Kokkola is a crazy, coarse and moving play which doesn't fit any genre, just as its characters don't fit into typical moulds. With two friends, Piano Larsson is running a human forwarding firm, which helps people in various kinds of trouble, transporting them by bus. Marja-Terttu Zeppelin, a bouncer, dreams of travelling to Greenland, but is forced to flee to the sea ice. Her brother Saku and his wife are practising infant care with the help of a doll, though his wheelchair-bound wife cannot resist the slightest temptation to taunt her husband. Marja-Terttu's daughter, Maura, has fallen in love with Piano's girlfriend, Minna. In Kokkola, a woman turns into a seal, relationships are terminated by dictaphone, and people show their love by taking a beating. Its characters are dead serious both about love and their own bitterness. The play does not follow the familiar practices of good dramaturgy, but lives on stage according to its own rules. Its robust language and repeated use of male nudity require a great deal of courage from both its performers and the audience, but underneath lies a rough beauty and arctic, cold sensitivity. In 2005, Kokkola was awarded as the Play of the Year in Finland.
"It is essential to and entirely in keeping with our business concept that we develop the attitude that we work even if there isn't any. All the work that hasn't already been staked out by somebody else is ours."
The play has been translated into English, Russian, German, Estonian, Hungarian and Czech. It has been performed at the Endla Theatre in Pärnu, Estonia, the Marta Theatre Studio in Brno, Czech Republic, the F.X.Saldy Theatre in Liberec, Czech Republic and at the Akvavit Theatre in Chicago, USA.
Into the Cold (Kohti kylmempää, 2008)
by Leea and Klaus Klemola
"This is definitely the most erotic environment I've ever been in, this dark, cold, slippery, rugged hell. Only a bomb shelter during the war could give rise to more powerful feelings."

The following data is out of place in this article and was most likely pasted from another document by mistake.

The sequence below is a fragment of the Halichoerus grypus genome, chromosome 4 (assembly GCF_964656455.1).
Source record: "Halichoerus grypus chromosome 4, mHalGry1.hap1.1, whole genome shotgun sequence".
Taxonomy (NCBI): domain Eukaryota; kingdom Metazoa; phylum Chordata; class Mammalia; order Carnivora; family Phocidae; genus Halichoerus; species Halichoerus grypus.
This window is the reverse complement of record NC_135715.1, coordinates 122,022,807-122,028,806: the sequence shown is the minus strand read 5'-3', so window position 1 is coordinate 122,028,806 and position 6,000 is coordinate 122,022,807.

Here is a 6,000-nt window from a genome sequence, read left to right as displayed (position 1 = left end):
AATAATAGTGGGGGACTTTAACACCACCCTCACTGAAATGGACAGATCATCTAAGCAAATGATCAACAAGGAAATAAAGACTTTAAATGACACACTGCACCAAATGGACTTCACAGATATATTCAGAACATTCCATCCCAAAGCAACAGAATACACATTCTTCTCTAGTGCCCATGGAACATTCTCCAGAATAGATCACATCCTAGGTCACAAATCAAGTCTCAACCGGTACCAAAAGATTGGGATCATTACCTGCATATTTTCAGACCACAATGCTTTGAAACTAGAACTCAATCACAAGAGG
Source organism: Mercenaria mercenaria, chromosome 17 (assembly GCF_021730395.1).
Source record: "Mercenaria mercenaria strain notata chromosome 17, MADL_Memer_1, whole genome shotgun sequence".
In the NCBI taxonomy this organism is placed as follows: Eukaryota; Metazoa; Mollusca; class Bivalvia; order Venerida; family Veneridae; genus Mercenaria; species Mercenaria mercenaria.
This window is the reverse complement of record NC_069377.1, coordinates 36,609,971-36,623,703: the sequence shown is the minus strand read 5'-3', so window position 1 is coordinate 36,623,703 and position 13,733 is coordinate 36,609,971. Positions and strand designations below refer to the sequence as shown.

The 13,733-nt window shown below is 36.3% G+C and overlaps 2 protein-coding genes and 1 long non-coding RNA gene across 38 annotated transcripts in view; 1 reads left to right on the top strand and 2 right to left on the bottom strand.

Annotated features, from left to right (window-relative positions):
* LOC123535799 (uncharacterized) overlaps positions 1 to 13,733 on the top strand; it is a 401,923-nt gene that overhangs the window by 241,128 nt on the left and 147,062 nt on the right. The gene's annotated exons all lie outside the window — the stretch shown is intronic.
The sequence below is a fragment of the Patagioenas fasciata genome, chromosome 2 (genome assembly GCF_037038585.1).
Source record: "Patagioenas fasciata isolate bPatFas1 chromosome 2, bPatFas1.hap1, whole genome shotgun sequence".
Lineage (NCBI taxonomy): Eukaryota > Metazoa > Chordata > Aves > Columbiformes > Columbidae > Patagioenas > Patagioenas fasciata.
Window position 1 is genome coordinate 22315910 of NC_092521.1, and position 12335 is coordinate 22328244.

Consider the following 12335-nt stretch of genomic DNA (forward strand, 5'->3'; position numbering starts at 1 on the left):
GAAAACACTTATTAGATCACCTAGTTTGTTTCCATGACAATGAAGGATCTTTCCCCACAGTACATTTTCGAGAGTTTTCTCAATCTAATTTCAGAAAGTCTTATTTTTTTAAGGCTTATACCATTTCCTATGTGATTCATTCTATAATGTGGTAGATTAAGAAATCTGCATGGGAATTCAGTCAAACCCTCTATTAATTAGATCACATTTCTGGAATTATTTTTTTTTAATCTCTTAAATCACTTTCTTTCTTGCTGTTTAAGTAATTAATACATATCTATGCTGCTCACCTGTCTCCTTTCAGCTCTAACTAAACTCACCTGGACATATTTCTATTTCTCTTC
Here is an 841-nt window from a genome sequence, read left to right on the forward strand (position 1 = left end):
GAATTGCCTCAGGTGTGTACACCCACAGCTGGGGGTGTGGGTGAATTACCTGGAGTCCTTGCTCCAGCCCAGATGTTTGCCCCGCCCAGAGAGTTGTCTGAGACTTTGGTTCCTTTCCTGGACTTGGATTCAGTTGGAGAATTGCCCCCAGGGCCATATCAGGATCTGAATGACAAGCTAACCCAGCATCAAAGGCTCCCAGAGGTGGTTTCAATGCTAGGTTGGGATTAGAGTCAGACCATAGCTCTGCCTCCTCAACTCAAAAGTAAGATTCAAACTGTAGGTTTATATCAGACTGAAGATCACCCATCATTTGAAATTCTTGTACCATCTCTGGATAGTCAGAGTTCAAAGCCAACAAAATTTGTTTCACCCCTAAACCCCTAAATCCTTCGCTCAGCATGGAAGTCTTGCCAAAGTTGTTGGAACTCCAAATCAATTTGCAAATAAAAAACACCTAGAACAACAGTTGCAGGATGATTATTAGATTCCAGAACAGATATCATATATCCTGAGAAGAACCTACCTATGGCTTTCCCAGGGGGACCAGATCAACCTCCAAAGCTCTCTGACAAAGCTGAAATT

The Kokkola saga continues. Marja-Terttu is running the world's northernmost grill in Greenland, but longs to be somewhere even colder. An expedition led by Piano Larsson is on its way to establish a new society, joined by the world's last remaining Neanderthals and Piano's grandmother, a 78-year-old prostitute. But nowhere is it so cold that emotions cannot flare, and soon not only the ice but also the group starts breaking up.
Familiar from her previous hit play is Klemola's politically incorrect and shamelessly hilarious style. This story about people who are at the mercy of nature and love is an unpredictable mixture of mysticism and black humor, an adventure to the farthest reaches of the world and the human mind.
"I haven't seen anything this explosively crazy as far as I can remember – if ever. I surrender. This commedia dell'arte of polar glaziers draws directly from the marrow of carnevalism. The stage is flooded with Klemola's inexhaustible fantasy. The gallery of characters, both human and canine, is dizzying..."
Kirsikka Moring, Helsingin Sanomat
The play has been translated into English, French and Danish. It has been produced at the Nørrebro Teater in Copenhagen and at the Endla Theatre in Pärnu, Estonia.
New Karleby (New Karleby, 2011)
by Leea and Klaus Klemola
"You see I just thought like I'm really supposed to support and protect people, and be there at crash scenes fast, and it's like really difficult to choose one's driving routes so one doesn't come across people you owe money. And then it's sort of like embarrassing, when one comes across a major disaster, and one should try to save lives, and then you feel relieved when someone dies, because no matter who the victim is, if he's from anywhere this side of Finland it's someone you owe at least a million. That's your mother there then, trying to kick people's arteries and get their drops mixed to somehow curb your debts just a little..."
Piano Larsson returns to Kokkola from Greenland upon the collapse of the new society and his marriage of convenience. He no longer is what he once was, so he decides to transform into something else, preferably a grandma. That means it's time for lessons in grandmahood, which are provided by his next-door neighbour, the actor Elli Frolov. Meanwhile, Arijoutsi tries to recapture the old feeling of community, but Lömmarkki has found Jesus. Piano's father Kaulus is forced to shepherd spotted hyenas brought over from Africa whose existence revolves around scrounging. No wonder the hyena boy Euroloordi gets bored and wants to become human.
The Arctic Trilogy comes to a worthy conclusion in a play where the fundamental questions of life – love, family, and what it really means to be human – are resolved in the familiar raunchy, blunt style. Everyone wants to change, everyone needs help, but who will dare to ask for it?
"New Karleby is a riotous journey, simultaneously foul-smelling and poetic. It moves both colossally large and small, seemingly insignificant everyday themes along side by side. The result is an irresistible polyphony."